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Habitat Restoration Activities Underway at Great Swamp National Wildlife Refuge
Northeast Region, April 15, 2013
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Volunteer Kathy Woodward plants red-osier dogwood cuttings as part of a habitat restoration effort at Great Swamp National Wildlife Refuge.
Volunteer Kathy Woodward plants red-osier dogwood cuttings as part of a habitat restoration effort at Great Swamp National Wildlife Refuge. - Photo Credit: Dorothy Fecske, FWS.

Great Swamp National Wildlife Refuge started the 2013 field season with the first of many Habitat Restoration Work Days planned for the year. In March, refuge staff and a group of volunteers from the refuge’s Friends Group planted native shrubs along a wooded stream to replace the invasive Japanese barberry that had been cleared from the understory. Three species of dogwood (red-osier, gray, and silky dogwood), and elderberry were planted from dormant cuttings, taken from other parts of the refuge. Over 150 cuttings were planted, and plans are to add a variety of native shrubs (i.e., spicebush, witch hazel, bayberry, winterberry, and buttonbush) to the area by Arbor Day. The goal is to replace the invasive barberry with a diversity of native shrubs that flower and fruit throughout the growing season. Ultimately the plants will form dense thickets, providing food and cover for many species of wildlife that rely on early successional habitats. In addition to shrub plantings, other activities planned for the season include planting native trees (red oak and white pine) at a few of the refuge’s many reclaimed homestead sites, monitoring new plantings for deer browse (and protecting plants if necessary), conducting additional invasive plant control throughout the refuge, and mapping and creating photo points of restored habitats. Much of the work will be carried out with the assistance of two summer Habitat Restoration and Invasive Plant Interns who have been generously funded by the refuge’s Friends Group.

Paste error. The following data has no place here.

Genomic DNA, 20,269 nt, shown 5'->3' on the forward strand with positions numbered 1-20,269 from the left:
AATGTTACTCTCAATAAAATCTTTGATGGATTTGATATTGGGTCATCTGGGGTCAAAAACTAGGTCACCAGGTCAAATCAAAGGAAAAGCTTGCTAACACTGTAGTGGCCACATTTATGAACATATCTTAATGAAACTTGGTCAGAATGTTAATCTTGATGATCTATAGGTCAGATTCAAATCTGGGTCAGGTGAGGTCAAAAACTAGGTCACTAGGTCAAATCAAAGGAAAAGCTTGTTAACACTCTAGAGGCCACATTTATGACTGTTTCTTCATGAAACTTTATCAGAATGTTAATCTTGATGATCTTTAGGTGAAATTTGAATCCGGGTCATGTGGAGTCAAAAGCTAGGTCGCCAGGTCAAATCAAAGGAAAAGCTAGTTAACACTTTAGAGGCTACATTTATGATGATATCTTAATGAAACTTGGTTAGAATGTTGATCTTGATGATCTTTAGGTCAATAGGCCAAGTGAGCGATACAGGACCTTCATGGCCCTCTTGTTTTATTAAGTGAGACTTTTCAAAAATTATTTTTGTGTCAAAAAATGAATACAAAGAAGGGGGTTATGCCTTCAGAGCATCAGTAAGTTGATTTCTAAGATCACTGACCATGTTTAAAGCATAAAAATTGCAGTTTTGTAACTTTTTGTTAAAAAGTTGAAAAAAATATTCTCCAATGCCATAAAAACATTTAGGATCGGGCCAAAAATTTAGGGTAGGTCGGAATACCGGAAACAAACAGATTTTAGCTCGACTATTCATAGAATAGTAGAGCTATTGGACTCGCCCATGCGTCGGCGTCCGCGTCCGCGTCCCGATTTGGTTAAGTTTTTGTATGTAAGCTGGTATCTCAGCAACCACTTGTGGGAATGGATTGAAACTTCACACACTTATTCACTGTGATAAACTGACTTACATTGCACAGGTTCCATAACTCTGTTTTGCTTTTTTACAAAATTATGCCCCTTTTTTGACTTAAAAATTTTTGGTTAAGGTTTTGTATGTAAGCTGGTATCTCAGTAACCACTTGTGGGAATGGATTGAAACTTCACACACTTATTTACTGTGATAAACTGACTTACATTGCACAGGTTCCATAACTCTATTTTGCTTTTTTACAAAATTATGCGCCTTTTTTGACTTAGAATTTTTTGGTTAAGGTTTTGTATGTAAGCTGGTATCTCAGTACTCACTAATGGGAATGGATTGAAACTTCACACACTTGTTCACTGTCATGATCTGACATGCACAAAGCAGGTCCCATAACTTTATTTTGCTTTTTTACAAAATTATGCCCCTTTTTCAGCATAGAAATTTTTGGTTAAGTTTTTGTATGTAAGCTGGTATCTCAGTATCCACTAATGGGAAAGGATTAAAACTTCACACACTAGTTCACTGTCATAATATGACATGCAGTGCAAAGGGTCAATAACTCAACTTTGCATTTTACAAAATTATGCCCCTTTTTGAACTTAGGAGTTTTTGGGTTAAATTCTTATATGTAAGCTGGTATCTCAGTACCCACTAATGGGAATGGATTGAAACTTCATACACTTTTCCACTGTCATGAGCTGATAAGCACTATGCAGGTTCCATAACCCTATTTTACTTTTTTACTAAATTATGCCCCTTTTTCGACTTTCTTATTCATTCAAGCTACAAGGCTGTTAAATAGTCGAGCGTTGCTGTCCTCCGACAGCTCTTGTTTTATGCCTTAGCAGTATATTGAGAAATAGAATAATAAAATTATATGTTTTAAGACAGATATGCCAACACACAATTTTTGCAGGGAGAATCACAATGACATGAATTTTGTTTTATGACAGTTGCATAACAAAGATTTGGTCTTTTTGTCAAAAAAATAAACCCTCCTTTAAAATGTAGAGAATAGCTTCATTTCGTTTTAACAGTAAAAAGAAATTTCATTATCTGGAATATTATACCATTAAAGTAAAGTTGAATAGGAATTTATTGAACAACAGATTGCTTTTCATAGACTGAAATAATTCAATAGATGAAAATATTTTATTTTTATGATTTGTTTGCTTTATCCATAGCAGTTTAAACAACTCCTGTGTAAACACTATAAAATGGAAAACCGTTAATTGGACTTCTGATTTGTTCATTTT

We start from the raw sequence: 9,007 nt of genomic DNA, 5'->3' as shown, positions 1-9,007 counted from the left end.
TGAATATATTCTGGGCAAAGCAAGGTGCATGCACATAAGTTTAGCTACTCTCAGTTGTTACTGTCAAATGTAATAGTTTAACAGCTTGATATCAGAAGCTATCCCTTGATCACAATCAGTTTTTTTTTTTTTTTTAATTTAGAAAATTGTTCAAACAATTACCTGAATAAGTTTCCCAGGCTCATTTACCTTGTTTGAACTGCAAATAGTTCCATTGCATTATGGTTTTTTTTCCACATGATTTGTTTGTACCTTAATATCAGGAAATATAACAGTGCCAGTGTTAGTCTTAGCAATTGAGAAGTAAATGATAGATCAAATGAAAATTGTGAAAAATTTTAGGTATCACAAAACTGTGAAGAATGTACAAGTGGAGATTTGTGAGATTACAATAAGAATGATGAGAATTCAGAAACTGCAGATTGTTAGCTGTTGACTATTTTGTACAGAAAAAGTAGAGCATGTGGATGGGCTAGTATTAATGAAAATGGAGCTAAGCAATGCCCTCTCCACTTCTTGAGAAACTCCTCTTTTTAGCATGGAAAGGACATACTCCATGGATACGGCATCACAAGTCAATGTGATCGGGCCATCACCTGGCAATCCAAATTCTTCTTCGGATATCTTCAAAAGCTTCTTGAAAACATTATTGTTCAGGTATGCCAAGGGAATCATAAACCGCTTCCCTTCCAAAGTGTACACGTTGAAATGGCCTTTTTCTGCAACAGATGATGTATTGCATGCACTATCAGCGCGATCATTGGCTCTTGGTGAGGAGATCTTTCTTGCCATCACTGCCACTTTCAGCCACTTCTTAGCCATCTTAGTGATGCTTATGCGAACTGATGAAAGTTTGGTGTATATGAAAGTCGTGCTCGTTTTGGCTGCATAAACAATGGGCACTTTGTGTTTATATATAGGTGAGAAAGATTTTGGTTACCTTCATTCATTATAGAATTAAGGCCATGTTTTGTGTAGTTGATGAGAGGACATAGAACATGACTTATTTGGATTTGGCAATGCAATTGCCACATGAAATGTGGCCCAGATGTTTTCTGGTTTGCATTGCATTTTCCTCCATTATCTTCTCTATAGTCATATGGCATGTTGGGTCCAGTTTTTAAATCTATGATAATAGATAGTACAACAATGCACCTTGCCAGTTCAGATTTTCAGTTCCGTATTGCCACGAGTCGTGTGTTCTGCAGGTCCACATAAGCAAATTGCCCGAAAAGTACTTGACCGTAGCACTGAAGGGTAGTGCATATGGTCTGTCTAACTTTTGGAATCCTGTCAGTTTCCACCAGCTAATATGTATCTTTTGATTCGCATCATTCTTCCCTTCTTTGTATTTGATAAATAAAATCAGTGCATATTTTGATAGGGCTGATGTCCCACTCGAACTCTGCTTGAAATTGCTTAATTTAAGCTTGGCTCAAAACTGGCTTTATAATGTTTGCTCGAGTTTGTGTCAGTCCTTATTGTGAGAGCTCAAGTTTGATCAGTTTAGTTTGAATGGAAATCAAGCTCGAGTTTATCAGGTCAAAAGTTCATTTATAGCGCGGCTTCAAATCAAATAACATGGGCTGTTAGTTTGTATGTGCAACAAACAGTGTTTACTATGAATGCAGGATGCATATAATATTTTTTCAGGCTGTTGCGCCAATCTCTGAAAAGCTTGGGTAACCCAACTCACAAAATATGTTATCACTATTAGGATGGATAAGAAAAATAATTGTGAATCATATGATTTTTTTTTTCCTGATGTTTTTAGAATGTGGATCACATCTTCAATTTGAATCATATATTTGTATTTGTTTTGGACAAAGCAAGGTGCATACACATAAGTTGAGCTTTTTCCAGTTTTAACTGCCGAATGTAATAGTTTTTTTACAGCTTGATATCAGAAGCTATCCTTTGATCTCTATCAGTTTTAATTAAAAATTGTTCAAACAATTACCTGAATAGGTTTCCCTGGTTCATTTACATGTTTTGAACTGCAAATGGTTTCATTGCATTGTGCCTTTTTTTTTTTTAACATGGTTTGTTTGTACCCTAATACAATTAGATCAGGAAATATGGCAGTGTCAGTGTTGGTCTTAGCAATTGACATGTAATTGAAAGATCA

Contact Info: Steve Henry, 973-425-1222 x-157, steven_s_henry@fws.gov



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